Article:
Quill and Quire


« Back to
Book Reviews

Sometimes I Feel Like an Oak

by Danielle Daniel and Jackie Traverse (ill.)

l to r: Danielle Daniel (Credit: Gerry Kingsley) and Jackie Traverse

Trees are treated with reverence in many world religions. In Islam, planting trees, which provide shelter and food to all living beings, is seen as an act of charity. In Hinduism and Buddhism, trees are providers of knowledge, healing, and protection. In the afterword to her latest picture book, Sometimes I Feel Like an Oak, author Danielle Daniel explains how her Algonquin heritage and deep love for trees inspired the book. 

She shares the ancestral belief that trees are “sentient beings with spirits who can feel things.” If we are willing to invest time and listen carefully, she says, trees can teach us a lot about ourselves.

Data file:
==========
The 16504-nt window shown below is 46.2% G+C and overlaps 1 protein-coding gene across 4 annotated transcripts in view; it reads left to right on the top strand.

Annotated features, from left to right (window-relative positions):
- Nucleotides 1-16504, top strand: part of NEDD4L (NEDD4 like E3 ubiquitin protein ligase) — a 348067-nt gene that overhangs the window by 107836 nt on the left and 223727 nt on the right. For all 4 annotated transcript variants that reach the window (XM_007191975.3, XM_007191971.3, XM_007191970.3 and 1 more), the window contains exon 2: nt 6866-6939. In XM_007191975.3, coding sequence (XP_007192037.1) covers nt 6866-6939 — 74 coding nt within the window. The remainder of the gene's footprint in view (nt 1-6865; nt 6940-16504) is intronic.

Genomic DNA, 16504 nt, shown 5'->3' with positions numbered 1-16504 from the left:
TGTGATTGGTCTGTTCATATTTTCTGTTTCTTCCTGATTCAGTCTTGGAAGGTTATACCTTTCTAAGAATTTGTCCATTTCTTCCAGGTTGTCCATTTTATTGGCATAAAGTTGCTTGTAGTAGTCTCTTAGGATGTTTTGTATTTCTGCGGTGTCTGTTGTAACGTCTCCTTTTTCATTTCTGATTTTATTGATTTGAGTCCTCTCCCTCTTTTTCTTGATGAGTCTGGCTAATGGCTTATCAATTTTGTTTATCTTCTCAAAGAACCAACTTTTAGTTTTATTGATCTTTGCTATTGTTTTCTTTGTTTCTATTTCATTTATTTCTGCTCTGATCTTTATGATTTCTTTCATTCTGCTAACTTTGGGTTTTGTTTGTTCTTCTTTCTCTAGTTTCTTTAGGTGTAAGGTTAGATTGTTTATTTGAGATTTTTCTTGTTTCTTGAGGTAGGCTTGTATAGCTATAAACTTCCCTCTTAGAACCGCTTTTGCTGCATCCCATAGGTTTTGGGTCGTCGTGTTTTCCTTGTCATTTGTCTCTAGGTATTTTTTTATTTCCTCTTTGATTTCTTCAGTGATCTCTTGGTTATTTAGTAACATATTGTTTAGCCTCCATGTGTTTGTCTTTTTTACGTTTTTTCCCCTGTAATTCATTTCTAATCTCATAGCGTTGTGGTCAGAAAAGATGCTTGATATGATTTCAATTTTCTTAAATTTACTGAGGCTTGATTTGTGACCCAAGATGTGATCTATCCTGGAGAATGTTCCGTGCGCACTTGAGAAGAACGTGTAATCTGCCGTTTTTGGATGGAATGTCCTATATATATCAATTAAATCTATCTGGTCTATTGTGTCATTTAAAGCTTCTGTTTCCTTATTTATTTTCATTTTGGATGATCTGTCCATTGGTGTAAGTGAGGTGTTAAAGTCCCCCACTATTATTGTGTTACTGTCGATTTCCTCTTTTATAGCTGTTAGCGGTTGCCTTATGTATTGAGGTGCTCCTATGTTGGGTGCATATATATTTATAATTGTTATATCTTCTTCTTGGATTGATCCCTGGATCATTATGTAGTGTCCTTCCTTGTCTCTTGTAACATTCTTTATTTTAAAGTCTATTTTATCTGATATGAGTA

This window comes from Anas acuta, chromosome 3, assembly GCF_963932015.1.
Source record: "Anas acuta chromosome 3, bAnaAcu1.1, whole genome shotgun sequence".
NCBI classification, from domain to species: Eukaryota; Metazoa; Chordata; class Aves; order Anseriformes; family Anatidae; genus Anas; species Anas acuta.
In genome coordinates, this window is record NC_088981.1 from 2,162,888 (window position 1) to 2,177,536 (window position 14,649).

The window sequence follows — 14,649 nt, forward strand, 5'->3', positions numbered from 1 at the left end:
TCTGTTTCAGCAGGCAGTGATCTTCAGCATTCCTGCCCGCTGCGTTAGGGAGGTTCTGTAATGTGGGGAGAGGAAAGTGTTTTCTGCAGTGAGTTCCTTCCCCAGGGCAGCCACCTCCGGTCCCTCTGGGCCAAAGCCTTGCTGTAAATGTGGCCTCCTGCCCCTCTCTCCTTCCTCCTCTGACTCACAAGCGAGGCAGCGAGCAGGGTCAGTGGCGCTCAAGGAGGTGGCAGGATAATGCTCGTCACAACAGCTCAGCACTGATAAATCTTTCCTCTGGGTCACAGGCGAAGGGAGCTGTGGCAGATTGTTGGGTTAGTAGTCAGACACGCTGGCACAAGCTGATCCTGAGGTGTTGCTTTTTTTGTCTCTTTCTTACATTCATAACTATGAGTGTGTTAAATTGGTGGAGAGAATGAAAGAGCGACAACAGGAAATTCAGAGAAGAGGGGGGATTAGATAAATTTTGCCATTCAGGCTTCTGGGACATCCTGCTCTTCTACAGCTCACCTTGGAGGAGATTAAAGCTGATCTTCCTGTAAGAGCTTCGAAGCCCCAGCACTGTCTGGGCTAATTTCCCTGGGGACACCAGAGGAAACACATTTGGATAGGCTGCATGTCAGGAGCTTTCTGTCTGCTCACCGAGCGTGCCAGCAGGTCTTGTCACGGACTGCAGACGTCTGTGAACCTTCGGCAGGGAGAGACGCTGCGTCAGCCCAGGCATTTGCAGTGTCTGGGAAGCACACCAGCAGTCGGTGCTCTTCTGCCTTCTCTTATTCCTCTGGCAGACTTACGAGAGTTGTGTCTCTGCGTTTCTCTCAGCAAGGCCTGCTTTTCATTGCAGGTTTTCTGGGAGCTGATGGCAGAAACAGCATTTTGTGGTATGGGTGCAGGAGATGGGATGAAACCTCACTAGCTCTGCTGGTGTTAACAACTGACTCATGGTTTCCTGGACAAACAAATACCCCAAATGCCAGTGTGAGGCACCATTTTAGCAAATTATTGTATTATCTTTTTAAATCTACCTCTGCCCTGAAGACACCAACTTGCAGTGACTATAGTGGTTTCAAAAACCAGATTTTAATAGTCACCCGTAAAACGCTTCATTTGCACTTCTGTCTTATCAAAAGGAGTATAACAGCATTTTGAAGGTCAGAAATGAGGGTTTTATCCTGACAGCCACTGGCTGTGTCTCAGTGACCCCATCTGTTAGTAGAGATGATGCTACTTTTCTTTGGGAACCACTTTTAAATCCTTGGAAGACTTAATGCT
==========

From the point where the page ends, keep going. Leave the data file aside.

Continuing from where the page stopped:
Through 12 short poems, each lauding the beauty and unique qualities of 12 different types of trees, Daniel does exactly that. The child narrator celebrates trees across the seasons, from the generosity of the maple to the sensitivity of the willow.

Illustration: Jackie Traverse

The narrator learns resilience from tamarack, strength from oak, healing from cedar, and endurance from redwood. It is by respecting and reflecting on the lessons learned from trees that she also develops self compassion and the capacity to show up for herself. 

Jackie Traverse’s rich and radiant illustrations provide the perfect canvas for the author’s message of respecting and protecting nature. 

This is a relevant book for a world dealing with environmental crises.


Reviewer: Supriya Sharma

Publisher: Groundwood Books


Price: $19.99

Page Count: 32 pp

Format: Cloth

ISBN: 978-1-77306-698-1

Released: April

Issue Date: March 2024

Categories: Kids’ Books, Picture Books

Age Range: 3–6